Japan’s Shinzo Abe assassinated

Japan’s Shinzo Abe assassinated

Japan's former PM Shinzo Abe.

Reuters

Japan is reeling after its longest-serving Prime Minister Shinzo Abe, 67, was assassinated Friday while delivering a speech in the city of Nara, 10 miles east of Osaka.

Abe was shot in the neck while campaigning for a Liberal Democratic Party colleague ahead of Sunday’s elections for Japan’s upper house of Parliament. After receiving a blood transfusion over several hours, the former PM, who served two stints before resigning two years ago due to a health condition, was pronounced dead.

“Abe’s return to be prime minister in 2012, after his failed stint in 2006-2007, is a remarkable comeback story by any measure," says David Boling, Eurasia Group's Japan program director. This was a particularly big deal in Japan because the country "is not usually considered to be a 'second chance’ society," Boling explains. "Abe was able to return to the premiership for a second chance through his grit, focus, and determination.”


Japan’s non-existent gun problem. It was an extremely rare event in a country with some of the world’s strictest gun laws.

Japanese citizens must undergo a lengthy and expensive screening process to obtain a firearms license – including approval from a medical professional. They must also take an exam every three years to renew their license and keep their weapon. Even gun enthusiasts in Japan support these stringent measures. (In 2020, there were 192,000 firearm licenses in a country of 128.5 million people, most of which were for shotguns and hunting weapons.)

What do we know? A 41-year-old man who formerly served in the Japanese navy has been taken into custody. Japan’s Prime Minister Fumio Kishida cautioned against rumors and innuendo, saying the motive was still unknown.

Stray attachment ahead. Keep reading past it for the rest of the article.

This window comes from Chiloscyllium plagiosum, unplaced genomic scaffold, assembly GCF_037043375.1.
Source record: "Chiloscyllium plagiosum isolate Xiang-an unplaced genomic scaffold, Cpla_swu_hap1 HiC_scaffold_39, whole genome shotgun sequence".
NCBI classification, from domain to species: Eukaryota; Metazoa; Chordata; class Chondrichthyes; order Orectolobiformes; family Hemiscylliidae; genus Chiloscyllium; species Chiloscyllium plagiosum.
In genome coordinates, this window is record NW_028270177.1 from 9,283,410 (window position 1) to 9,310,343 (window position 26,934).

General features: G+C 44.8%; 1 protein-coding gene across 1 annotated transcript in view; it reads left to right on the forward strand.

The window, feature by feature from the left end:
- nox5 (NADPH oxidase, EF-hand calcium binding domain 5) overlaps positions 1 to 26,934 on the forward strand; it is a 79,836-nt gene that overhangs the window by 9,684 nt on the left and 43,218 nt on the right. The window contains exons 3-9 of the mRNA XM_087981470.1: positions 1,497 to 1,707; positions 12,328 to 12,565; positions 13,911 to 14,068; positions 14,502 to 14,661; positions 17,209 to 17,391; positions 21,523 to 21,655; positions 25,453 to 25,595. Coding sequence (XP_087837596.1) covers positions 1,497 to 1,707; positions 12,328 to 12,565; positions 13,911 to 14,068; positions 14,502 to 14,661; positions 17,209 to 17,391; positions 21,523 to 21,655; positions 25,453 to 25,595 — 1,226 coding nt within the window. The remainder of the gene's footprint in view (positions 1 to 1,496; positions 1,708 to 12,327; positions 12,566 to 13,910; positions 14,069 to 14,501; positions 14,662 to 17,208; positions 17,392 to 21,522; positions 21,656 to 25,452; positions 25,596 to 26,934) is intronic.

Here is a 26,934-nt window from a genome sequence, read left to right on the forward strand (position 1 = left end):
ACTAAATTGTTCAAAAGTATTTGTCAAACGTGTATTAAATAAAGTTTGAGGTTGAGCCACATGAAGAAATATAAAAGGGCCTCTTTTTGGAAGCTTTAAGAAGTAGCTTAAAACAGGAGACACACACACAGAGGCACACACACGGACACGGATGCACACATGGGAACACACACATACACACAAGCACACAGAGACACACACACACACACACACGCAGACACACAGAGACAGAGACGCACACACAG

Abe’s legacy. Abe, a conservative and the youngest PM elected in postwar Japan, was known for elevating Japan’s status on the global stage, bolstering US-Japan relations, and for adopting a more assertive foreign policy vis-à-vis China.

Crucially, as a Japanese nationalist, Abe pushed his country to take up a more robust military posture. He wanted to reform Japan’s pacifist postwar constitution, and his successor PM Kishida has followed through on this, vowing to oversee a “considerable increase” in Japan’s defense budget, a move now backed by most of the country. The LDP, which has governed Japan for most of its postwar history, is looking to expand its parliamentary majority in Sunday’s election — perhaps enough to pass these structural reforms to the constitution.

Abe is also seen as largely responsible for Japan’s economic revival after the collapse of the country’s asset bubble in the 1990s. His signature economic policy – dubbed “Abenomics” – championed super low interest rates and sought to address the country’s rapidly aging population by expanding the workforce. (It also left the country with a massive debt-to-GDP ratio.)

There has been an outpouring of international grief over Abe’s murder – from the right and left, from democratic and authoritarian regimes alike – reflecting deep respect for his political savvy and dedication to getting things done for Japan.

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